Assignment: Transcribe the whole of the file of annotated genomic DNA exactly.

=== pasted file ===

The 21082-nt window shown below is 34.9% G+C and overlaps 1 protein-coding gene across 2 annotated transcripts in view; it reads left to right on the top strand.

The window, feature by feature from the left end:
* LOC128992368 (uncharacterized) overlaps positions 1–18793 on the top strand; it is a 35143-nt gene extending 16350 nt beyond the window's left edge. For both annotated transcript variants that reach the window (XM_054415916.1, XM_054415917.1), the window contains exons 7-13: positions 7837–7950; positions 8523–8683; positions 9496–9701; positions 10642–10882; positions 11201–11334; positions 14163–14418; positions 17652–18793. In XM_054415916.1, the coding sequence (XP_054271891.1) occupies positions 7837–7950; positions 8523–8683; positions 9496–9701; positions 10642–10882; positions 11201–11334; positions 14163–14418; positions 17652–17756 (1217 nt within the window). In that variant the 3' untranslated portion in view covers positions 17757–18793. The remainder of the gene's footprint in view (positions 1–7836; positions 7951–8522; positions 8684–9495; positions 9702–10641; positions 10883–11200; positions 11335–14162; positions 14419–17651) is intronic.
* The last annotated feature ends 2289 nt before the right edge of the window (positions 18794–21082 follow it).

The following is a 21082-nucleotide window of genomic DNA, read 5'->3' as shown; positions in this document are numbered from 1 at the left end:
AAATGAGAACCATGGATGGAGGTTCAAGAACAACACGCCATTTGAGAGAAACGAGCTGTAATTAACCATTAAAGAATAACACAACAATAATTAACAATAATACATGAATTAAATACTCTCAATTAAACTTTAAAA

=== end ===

The 21082-nt window shown below is 34.9% G+C and overlaps 1 protein-coding gene across 2 annotated transcripts in view; it reads left to right on the top strand.

The window, feature by feature from the left end:
* LOC128992368 (uncharacterized) overlaps positions 1–18793 on the top strand; it is a 35143-nt gene extending 16350 nt beyond the window's left edge. For both annotated transcript variants that reach the window (XM_054415916.1, XM_054415917.1), the window contains exons 7-13: positions 7837–7950; positions 8523–8683; positions 9496–9701; positions 10642–10882; positions 11201–11334; positions 14163–14418; positions 17652–18793. In XM_054415916.1, the coding sequence (XP_054271891.1) occupies positions 7837–7950; positions 8523–8683; positions 9496–9701; positions 10642–10882; positions 11201–11334; positions 14163–14418; positions 17652–17756 (1217 nt within the window). In that variant the 3' untranslated portion in view covers positions 17757–18793. The remainder of the gene's footprint in view (positions 1–7836; positions 7951–8522; positions 8684–9495; positions 9702–10641; positions 10883–11200; positions 11335–14162; positions 14419–17651) is intronic.
* The last annotated feature ends 2289 nt before the right edge of the window (positions 18794–21082 follow it).

The following is a 21082-nucleotide window of genomic DNA, read 5'->3' as shown; positions in this document are numbered from 1 at the left end:
AAATGAGAACCATGGATGGAGGTTCAAGAACAACACGCCATTTGAGAGAAACGAGCTGTAATTAACCATTAAAGAATAACACAACAATAATTAACAATAATACATGAATTAAATACTCTCAATTAAACTTTAAAA